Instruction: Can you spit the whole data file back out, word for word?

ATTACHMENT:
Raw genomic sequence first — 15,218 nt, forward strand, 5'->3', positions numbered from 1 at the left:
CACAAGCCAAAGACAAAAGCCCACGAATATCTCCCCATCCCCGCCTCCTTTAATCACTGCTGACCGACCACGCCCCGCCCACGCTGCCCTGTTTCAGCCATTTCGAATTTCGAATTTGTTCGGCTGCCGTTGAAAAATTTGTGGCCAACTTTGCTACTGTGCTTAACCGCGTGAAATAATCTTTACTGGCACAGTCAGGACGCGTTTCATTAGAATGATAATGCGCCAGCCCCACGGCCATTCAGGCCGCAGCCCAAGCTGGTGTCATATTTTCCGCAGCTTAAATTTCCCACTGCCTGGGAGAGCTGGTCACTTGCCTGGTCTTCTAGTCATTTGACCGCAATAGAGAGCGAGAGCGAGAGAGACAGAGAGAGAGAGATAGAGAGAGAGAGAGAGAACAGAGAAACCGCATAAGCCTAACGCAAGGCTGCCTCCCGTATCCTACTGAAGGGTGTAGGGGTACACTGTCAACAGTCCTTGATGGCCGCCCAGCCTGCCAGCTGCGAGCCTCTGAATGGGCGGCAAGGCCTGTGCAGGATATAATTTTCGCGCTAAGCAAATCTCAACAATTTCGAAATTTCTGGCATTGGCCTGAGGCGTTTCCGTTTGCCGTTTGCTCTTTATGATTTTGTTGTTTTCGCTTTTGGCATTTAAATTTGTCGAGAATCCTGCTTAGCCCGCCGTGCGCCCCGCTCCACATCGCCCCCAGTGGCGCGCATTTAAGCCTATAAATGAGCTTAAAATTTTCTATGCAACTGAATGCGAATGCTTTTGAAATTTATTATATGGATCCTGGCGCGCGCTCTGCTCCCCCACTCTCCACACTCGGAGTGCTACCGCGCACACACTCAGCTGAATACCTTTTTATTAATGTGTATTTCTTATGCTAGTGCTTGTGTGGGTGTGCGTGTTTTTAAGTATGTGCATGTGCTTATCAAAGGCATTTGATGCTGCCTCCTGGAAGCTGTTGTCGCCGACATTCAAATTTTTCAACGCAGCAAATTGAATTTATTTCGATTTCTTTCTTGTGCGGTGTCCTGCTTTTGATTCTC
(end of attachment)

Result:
Raw genomic sequence first — 15,218 nt, forward strand, 5'->3', positions numbered from 1 at the left:
CACAAGCCAAAGACAAAAGCCCACGAATATCTCCCCATCCCCGCCTCCTTTAATCACTGCTGACCGACCACGCCCCGCCCACGCTGCCCTGTTTCAGCCATTTCGAATTTCGAATTTGTTCGGCTGCCGTTGAAAAATTTGTGGCCAACTTTGCTACTGTGCTTAACCGCGTGAAATAATCTTTACTGGCACAGTCAGGACGCGTTTCATTAGAATGATAATGCGCCAGCCCCACGGCCATTCAGGCCGCAGCCCAAGCTGGTGTCATATTTTCCGCAGCTTAAATTTCCCACTGCCTGGGAGAGCTGGTCACTTGCCTGGTCTTCTAGTCATTTGACCGCAATAGAGAGCGAGAGCGAGAGAGACAGAGAGAGAGAGATAGAGAGAGAGAGAGAGAACAGAGAAACCGCATAAGCCTAACGCAAGGCTGCCTCCCGTATCCTACTGAAGGGTGTAGGGGTACACTGTCAACAGTCCTTGATGGCCGCCCAGCCTGCCAGCTGCGAGCCTCTGAATGGGCGGCAAGGCCTGTGCAGGATATAATTTTCGCGCTAAGCAAATCTCAACAATTTCGAAATTTCTGGCATTGGCCTGAGGCGTTTCCGTTTGCCGTTTGCTCTTTATGATTTTGTTGTTTTCGCTTTTGGCATTTAAATTTGTCGAGAATCCTGCTTAGCCCGCCGTGCGCCCCGCTCCACATCGCCCCCAGTGGCGCGCATTTAAGCCTATAAATGAGCTTAAAATTTTCTATGCAACTGAATGCGAATGCTTTTGAAATTTATTATATGGATCCTGGCGCGCGCTCTGCTCCCCCACTCTCCACACTCGGAGTGCTACCGCGCACACACTCAGCTGAATACCTTTTTATTAATGTGTATTTCTTATGCTAGTGCTTGTGTGGGTGTGCGTGTTTTTAAGTATGTGCATGTGCTTATCAAAGGCATTTGATGCTGCCTCCTGGAAGCTGTTGTCGCCGACATTCAAATTTTTCAACGCAGCAAATTGAATTTATTTCGATTTCTTTCTTGTGCGGTGTCCTGCTTTTGATTCTC